By nine o'clock, the bar vibrated with an energy of its own making. Less than a mile from the border of Utah, a dry state, the Buckskin was the only bar within a hundred miles. As the bartender promised, the place was jammed to the rafters with Mormons out on the prowl.
By now, the killer was sharing his booth with some local boys who worked for the lumber mill run by Kaibab Industries. The three babbled about tits and asses while they pounded beers and sang along with the music. The killer smiled and nodded, his eyes never straying too far from the door.
The little cow bell attached to the front door announced Charlie "Bird Singing" Tizno, the Indian weaving unsteadily into the bar.
The killer eyed his prey with an analytical curiosity. He noticed, for instance, a bulge in Charlie's pants pocket that was probably his truck keys. Charlie had come in alone, which meant he had driven himself to the bar; there would be no friends to deal with. The man wasn't armed. And he was already half-lit. The killer smiled as he took a swig on the fresh beer that his newfound friends had just ordered for him. Things were definitely looking up.
During the Cactus Rose Band's first set, the killer danced with a tired young divorcee who was a secretary at the lumber mill. The killer enjoyed getting out on the dance floor; it had been a long time since he had last gone dancing, too damn long. But he never lost sight of Charlie, who was draped over the bar in a heated conversation with some fellow Paiutes.
When the band took their break, the killer thanked his dance partner and headed for the bar to get a cold beer. Everybody else on the dance floor had the same idea; even the longest bar in Arizona was not long enough to handle all the parched dancers who stood three deep. A place at the bar right next to Charlie and his Indian pals opened up and the killer sat down with a smile, waiting patiently for the bartender to come around. He had plenty of time to kill.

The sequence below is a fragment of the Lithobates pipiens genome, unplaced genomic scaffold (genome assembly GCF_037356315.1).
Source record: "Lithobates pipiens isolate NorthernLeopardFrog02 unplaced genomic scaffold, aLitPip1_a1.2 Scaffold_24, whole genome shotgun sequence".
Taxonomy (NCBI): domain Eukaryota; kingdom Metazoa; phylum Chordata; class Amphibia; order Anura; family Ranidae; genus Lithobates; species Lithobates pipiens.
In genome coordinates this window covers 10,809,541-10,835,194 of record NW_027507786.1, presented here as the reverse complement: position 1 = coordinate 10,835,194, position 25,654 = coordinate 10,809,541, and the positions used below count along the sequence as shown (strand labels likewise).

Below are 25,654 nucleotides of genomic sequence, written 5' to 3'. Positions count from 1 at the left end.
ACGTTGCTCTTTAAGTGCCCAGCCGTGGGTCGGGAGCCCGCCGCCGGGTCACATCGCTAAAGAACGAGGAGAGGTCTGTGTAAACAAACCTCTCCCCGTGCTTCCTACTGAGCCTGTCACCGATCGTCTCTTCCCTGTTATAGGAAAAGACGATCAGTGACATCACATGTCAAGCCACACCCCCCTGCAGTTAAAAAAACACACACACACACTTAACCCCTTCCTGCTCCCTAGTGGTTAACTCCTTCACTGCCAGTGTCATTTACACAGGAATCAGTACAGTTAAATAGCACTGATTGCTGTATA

Charlie was making a loud speech about money. He had just bought a round of drinks for his buddies. Shot glasses of whiskey and Miller Lites were aligned in front of each Indian. He spoke in the short, guttural cadence of the Paiute, and the alcohol made it sound like gibberish to the killer. All he could make out was that Charlie-boy had his hooks into some scheme that was going to make him lots of money so he could buy all the white man's toys.
"Sony T.V," spit the drunken Indian. "Chevy Blazer. I buy 'em all. You know?" He convulsed with laughter and coughing.
The other Indians nodded with indifference as they chased their whiskey with beers, like men accustomed to losing on a daily basis. Sure, they knew all right.
Charlie drained his shot glass and clicked his tongue three times like a mockingbird. He swigged his beer and coughed raggedly. The killer thought the man was going to vomit or die of a heart attack.
"Those old 'Sazi pots and baskets will help me die a rich man," Charlie bragged between nasty fits of coughing.
One of the Paiutes, an older man in his sixties with leathery skin, shook his head sadly. "Not good. You mess with the dead, and the dead will make you one of their own. You know you shouldn't steal that shit, Charlie. It ain't yours to take. They weren't our people. The Anasazi, they have magic bigger than ours or the white man's. The white man uses you as a shield to protect him from the power of the Ancient Ones. He's a fool, and you're a bigger fool. And in return, the white man throws you some money, like a bone, and tells you he'll make you rich someday. That's a lie, Charlie, a white man's crazy lie. And when the dead come lookin' for what you've taken from them, you'll wish you were dead, old friend, deader than dog shit."
The old Indian suddenly turned into the face of the white man to his left. Their eyes locked for a few brief seconds, and the Indian felt the chill of the hunting wind. He nodded and the killer nodded back. It was a simple exchange, but it was enough to give the old Indian nightmares for weeks.